Final version of budget to be shared with IMF by July 1

Updated 28 Jun 2019


Government expects NA to pass finance bill today. — APP/File
Government expects NA to pass finance bill today. — APP/File

ISLAMABAD: The government is expecting final passage from the National Assembly of the Finance Bill 2019-20 on Friday (today), after which the next stop will be the International Monetary Fund (IMF) board meeting, which is currently scheduled for July 3.

The final budget measures passed by the assembly along with a report on compliance with all prior actions will be key elements in the board’s decision to grant Pakistan’s request for accession to a $6 billion bailout facility. The final, approved version of the budget and finance bill are expected to be transmitted to the Fund by Monday, a senior government official familiar with the process told Dawn.

“Completion of all prior actions has paved the way for the board meeting on third of July. Sharing of budget approved by the parliament was one of the prior actions,” said a senior official of the ministry of finance on condition of not being named in view of the board meeting’s sensitivity. He said the budget approval was the final thing for Pakistan to deliver before the IMF meeting. “The latest exchange rate, SBP policy rate, electricity and gas rates and budget approval were the key prior actions,” the official said.

Govt expects NA to pass finance bill today

Officials said the Memorandum of Economic and Financial Policies (MEFP) had already been transmitted to the IMF in line with the staff level agreement reached on May 12. Pakistan will remain committed throughout the 39-month programme period to what the State Bank calls a “market determined exchange rate”. However, if at any stage the central bank comes across reasonable evidence to suggest artificial exchange rate manipulation by outside factors, it will be free to intervene, a senior official said.

Also, the State Bank of Pakistan will maintain the current gap between its policy rate and the rate of inflation all along. At no time, and in any circumstances the difference between policy rate and inflation would not be allowed to fall below 1.5pc. That would mean the policy rate will stay 1.5pc higher than inflation even in extreme circumstances. At present, the core inflation stands at about 7.2pc, general rate of inflation measured by consumer price index at 9.1pc and policy rate at 12.25pc. State Bank sources tell Dawn that usual practice is to look at projected inflation rather than today’s inflation rate when deciding the policy rate. As per budget documents, projected inflation all through next fiscal year can be as high as 13pc.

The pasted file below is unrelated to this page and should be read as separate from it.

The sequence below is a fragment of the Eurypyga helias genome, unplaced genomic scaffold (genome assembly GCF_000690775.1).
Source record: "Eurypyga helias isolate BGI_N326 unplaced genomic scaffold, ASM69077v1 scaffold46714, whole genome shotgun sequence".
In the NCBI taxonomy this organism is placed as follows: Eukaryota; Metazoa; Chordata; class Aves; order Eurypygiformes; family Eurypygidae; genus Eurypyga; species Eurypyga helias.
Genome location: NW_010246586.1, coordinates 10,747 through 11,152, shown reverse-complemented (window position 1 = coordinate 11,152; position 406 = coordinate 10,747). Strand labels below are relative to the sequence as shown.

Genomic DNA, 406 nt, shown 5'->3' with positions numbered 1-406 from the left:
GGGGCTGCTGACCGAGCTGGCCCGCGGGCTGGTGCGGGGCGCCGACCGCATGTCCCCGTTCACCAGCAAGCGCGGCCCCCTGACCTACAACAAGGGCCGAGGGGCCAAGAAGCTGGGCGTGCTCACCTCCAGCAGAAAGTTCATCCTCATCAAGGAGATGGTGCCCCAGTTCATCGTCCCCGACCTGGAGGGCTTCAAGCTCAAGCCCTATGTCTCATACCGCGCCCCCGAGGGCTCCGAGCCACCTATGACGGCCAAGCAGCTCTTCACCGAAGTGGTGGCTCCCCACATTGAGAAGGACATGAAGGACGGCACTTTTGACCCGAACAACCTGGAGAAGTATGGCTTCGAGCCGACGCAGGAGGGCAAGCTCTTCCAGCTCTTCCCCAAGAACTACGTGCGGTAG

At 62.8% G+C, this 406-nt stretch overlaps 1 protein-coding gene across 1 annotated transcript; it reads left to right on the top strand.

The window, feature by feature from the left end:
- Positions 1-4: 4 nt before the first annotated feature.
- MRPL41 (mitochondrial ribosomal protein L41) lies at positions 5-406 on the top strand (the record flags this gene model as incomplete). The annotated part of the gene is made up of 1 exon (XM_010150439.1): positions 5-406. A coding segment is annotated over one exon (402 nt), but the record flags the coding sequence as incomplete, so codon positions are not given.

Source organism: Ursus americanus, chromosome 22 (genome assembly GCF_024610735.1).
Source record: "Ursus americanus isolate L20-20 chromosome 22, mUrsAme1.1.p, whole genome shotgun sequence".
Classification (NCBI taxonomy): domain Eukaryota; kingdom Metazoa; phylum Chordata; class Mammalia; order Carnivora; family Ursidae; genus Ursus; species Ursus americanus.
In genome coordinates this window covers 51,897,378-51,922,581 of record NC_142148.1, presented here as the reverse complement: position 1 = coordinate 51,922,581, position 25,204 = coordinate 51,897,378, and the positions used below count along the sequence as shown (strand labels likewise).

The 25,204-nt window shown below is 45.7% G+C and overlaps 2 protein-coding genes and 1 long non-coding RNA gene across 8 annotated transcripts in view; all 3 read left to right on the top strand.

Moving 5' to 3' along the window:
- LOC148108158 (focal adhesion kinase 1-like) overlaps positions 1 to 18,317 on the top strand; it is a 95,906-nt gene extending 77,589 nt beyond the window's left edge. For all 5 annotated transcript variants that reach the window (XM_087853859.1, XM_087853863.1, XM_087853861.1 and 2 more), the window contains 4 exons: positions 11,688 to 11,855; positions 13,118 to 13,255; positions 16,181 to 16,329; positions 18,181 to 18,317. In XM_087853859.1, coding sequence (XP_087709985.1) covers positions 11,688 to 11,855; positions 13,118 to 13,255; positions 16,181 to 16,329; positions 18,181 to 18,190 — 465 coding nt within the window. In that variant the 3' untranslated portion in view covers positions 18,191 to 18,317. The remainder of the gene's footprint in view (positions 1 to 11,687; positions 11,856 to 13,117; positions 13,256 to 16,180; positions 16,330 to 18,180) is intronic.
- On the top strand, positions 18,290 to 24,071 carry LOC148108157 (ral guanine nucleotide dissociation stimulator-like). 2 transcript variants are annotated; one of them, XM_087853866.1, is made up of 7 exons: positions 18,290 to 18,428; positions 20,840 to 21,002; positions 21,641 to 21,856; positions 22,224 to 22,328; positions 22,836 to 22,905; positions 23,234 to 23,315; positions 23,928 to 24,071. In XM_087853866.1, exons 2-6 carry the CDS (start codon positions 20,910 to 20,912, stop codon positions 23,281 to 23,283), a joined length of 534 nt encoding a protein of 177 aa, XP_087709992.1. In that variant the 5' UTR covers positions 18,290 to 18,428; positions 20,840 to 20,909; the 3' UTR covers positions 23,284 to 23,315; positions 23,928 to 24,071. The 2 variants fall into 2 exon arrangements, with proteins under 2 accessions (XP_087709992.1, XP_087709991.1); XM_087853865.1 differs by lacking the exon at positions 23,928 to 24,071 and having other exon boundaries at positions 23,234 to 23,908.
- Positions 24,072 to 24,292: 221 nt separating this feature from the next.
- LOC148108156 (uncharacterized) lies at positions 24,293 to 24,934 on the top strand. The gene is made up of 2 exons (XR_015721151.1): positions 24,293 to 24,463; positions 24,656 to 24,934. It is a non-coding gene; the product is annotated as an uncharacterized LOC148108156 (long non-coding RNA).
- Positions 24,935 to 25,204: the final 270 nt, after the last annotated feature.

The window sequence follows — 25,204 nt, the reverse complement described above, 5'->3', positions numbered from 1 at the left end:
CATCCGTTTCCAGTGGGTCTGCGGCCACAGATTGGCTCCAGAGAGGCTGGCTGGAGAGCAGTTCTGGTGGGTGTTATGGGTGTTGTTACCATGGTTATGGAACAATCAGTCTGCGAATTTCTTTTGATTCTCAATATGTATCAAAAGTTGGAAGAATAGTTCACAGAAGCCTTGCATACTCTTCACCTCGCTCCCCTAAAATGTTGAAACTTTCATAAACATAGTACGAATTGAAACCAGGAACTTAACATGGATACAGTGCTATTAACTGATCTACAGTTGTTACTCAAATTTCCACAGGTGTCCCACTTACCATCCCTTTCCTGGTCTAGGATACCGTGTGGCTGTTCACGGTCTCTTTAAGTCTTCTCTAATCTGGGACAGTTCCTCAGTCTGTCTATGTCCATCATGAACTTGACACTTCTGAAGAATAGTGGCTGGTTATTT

The finance ministry officials said the revenue target of Rs5.550 trillion announced in the budget was not as sacrosanct this time as it used to be under previous programmes as long as the Federal Board of Revenue clearly demonstrates with its genuine efforts and actions that tax base was actually expanding, tax exemptions declining and new taxpayers coming in. “The tax target could be relaxed” an official said.

They said the increase in energy prices – both natural gas (about 25pc) and electricity (about 12pc) – have been approved by the relevant forums and would become legally effective on July 1. Going forward, the government will remain committed to make further tariff adjustments as and when it falls short of meeting its recovery targets.

Pakistan reached a staff level agreement with the IMF on May 12 under which authorities announced over Rs1.4trillion worth of revenue adjustments through federal budget 2019-20. The IMF announced at the time that the “forthcoming budget for FY2019-20 is a first critical step in the authorities’ fiscal strategy” that will aim for a primary deficit of 0.6pc of GDP supported by tax policy revenue mobilization measures to eliminate exemptions, curtail special treatments and improve tax administration. The primary deficit is what the current fund program is focused on, it measures the difference between taxes and expenditures after taking out debt service payments.

The government agreed under the programme to increase energy prices, generate more taxes, introduce a market determined exchange rate, allow central bank’s full operational independence and focus on inflation instead of growth. Also, the provinces would have to create more cash surpluses to support federal governments’ fiscal stability.

During next fiscal year year beginning July 1, Pakistan will have to generate additional tax revenues of about Rs700bn, raise about Rs189bn from power consumers, generate about Rs150bn through gas price hike, privatize at least two power LNG plants worth over Rs280bn ($2b) and stop hemorrhaging of other public sector entities.

The government has given a commitment to reduce flow of circular debt to zero by December 31, 2020 and financing old circular debt stock through privatisation process and fresh Islamic bonds.

Adviser to Prime Minister on Finance Dr Hafeez Shaikh has been saying that approval of IMF package by its board will help revive flow of $2-3bn per annum from the World Bank and the Asian Development Bank, improve Pakistan’s debt situation and send a positive signal to the world markets at the time of launch of international bonds later next year.

Published in Dawn, June 28th, 2019